The doo-wop progression, as it is sometimes called, features vocalists performing the main melodic part with lyrics and harmonizing in the accompaniment with “doo-wop” syllables, which gave the genre its name. A complete band usually consists of four vocalists, but performances also included drums, saxophone, piano, guitar, and double bass. Regardless of the instrumentation, the progression always follows the path I – VI – IV (II) – V.

Circular chord progressions

As we have discovered, all the degrees of the diatonic system are constructed up in fifths or down in fourths. This arrangement can be represented as a circle of fourths and fifths. Circular progressions of triads rely on this movement in fifths and fourths. It is generally regarded as the most sensible, powerful, and harmonious. The key consists of six triads (for instance, F, C, G, Dm, Am, Em) that can be located on the circle that we are already familiar with.

Quint circle

Circle of fifths

One of the most powerful and harmonious chord progressions is the I – IV – VII – III – VI – II – V – I sequence, also known as the “golden sequence.” When played, it produces a beautiful sound that is pleasing to the ear. For instance, if played in C major, the chords would be C – F – Bdim – Em – Am – Dm – G – C. It’s worth noting that other progressions can be constructed by starting from a different step, selecting a different area of the circle, or swapping parts around.

Gamma harmonization

So, a natural (diatonic) scale consists of 7 steps, while a chromatic scale has 12 steps. Theoretically, we can build 4 triads from each note, using thirds that are either large (4 semitones) or small (3 semitones). Thus, we can create major (4+3), minor (3+4), diminished (3+3), and augmented (4+4) chords.

However, within the natural (diatonic) scale, we can only build a limited number of triads on each step. For instance, in the key of C major, we can only build a C major chord on the first degree. If we attempt to build a D minor chord, we would have an E flat note, which is not in the key of C major.

As a result, we are left with a restricted set of chords within a key. In major keys, we can build a major chord on degree I, minor chords on II and III, major chords on IV and V, a minor chord on VI, and a diminished chord on VII. Anything else would result in notes outside of the scale, although they can still be used with caution.

Using the seven chords within a key is referred to as diatonic harmonization. Any of the triads from this set can be used to create a beautiful chord progression. Some songs are even built using the sequential movement of these chords up (I – II – III – IV – V – VI – VII) or down (VII – VI – V – IV – III – II – I), or in parts.

Minor and modal progressions

The same chord progressions discussed earlier also apply to minor keys, including ascending and descending movements. Minor keys have the same tonal composition as major keys, only the order is reversed. In minor keys, the I chord is a minor triad, the II chord is a diminished triad, the III chord is a major triad, and the IV and V chords are minor triads, while the VI and VII chords are major triads.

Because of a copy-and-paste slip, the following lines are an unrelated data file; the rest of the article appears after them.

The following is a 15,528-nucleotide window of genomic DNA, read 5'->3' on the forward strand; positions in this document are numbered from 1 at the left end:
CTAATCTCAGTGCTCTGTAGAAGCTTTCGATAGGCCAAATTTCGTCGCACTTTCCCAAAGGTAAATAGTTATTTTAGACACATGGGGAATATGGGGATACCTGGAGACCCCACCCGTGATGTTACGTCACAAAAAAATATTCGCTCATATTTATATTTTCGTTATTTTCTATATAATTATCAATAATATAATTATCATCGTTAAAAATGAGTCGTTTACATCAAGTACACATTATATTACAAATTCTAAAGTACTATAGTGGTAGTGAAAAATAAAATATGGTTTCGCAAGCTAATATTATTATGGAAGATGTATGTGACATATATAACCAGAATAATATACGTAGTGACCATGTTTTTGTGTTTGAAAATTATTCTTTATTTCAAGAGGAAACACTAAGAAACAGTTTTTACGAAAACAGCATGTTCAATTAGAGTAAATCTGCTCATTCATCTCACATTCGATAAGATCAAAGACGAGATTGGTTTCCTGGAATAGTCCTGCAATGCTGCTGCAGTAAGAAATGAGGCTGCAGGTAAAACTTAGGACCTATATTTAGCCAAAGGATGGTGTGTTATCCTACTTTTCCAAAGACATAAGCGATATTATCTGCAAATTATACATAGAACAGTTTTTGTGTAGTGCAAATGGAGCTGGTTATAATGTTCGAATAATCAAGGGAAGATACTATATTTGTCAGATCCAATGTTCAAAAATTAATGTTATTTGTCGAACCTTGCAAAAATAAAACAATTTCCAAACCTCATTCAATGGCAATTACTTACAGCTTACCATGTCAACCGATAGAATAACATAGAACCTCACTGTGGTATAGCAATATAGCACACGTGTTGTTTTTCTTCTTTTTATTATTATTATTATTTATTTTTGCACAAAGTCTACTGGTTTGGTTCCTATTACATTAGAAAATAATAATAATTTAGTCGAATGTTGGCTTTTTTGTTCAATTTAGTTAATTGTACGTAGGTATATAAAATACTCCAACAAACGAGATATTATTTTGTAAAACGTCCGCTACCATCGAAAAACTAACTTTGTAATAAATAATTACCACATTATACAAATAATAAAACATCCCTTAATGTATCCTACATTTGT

If we are in a major key, such as C major, and we settle on the sixth step, which is A minor, and begin to perceive it as the tonic or root note, we have then moved into the parallel minor key. This same approach can be applied to any other step in the major key, resulting in different minor keys. For example, the Dorian mode is built from the II step, the Phrygian mode is built from the III step, the Lydian mode is built from the IV step, the Mixolydian mode is built from the V step, the Aeolian mode is built from the VI step, and the Locrian mode is built from the VII step.

Although it is not entirely accurate to consider these modes as modifications of the major (Ionian) mode, they are the same sound sequences as major and minor keys, but with less frequency of use. Composers often incorporate individual notes or chords from these modes to add specific colors to their music pieces. In general, this is a vast and fascinating topic that one can explore on their own if interested.

What is the practical application of chord progressions in music composition?

There is no one set method for composing music, but there are several approaches you can take. You could start with the lyrics, a rhythmic pattern, a catchy hook or a musical idea. The conventional approach is to create harmony for the vocal melody by matching chord progressions to the melody. It’s important to ensure that the melodic and harmonic lines don’t clash.

Alternatively, you could build a melody around a chord progression, as harmony can suggest melodic directions. To do this, you can start with a combination of triads and improvise by singing over the recording or create phrases from the notes in the harmonic texture.
To create a chord progression, you can use any chords from the key and swap them around until you find combinations you like. Always rely on the tonic to avoid confusion.

You could also try experimenting with progressions suggested in this article or analyzing popular songs to learn from other musicians’ harmonies. To make your music unique, add elements like catchy hooks, beautiful melodies, cool rhythms, unusual composition structures, and instrument timbres. If you’re lacking inspiration, try using a chord progression generator, but don’t let tools hinder your creativity.